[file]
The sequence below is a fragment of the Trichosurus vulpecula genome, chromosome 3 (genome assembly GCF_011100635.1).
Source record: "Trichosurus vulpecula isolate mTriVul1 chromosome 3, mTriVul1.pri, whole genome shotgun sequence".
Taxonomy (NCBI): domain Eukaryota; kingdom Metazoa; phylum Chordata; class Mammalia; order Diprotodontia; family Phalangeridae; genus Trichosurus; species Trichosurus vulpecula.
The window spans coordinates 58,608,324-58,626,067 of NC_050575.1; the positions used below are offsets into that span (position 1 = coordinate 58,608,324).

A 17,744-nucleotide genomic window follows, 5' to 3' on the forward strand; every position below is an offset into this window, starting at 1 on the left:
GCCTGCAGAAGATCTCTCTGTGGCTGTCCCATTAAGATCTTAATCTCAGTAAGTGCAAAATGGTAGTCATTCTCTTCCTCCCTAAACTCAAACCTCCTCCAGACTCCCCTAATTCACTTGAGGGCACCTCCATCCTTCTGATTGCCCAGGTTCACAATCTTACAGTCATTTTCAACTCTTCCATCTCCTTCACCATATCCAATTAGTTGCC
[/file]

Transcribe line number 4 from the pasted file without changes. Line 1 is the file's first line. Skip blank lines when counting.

The window spans coordinates 58,608,324-58,626,067 of NC_050575.1; the positions used below are offsets into that span (position 1 = coordinate 58,608,324).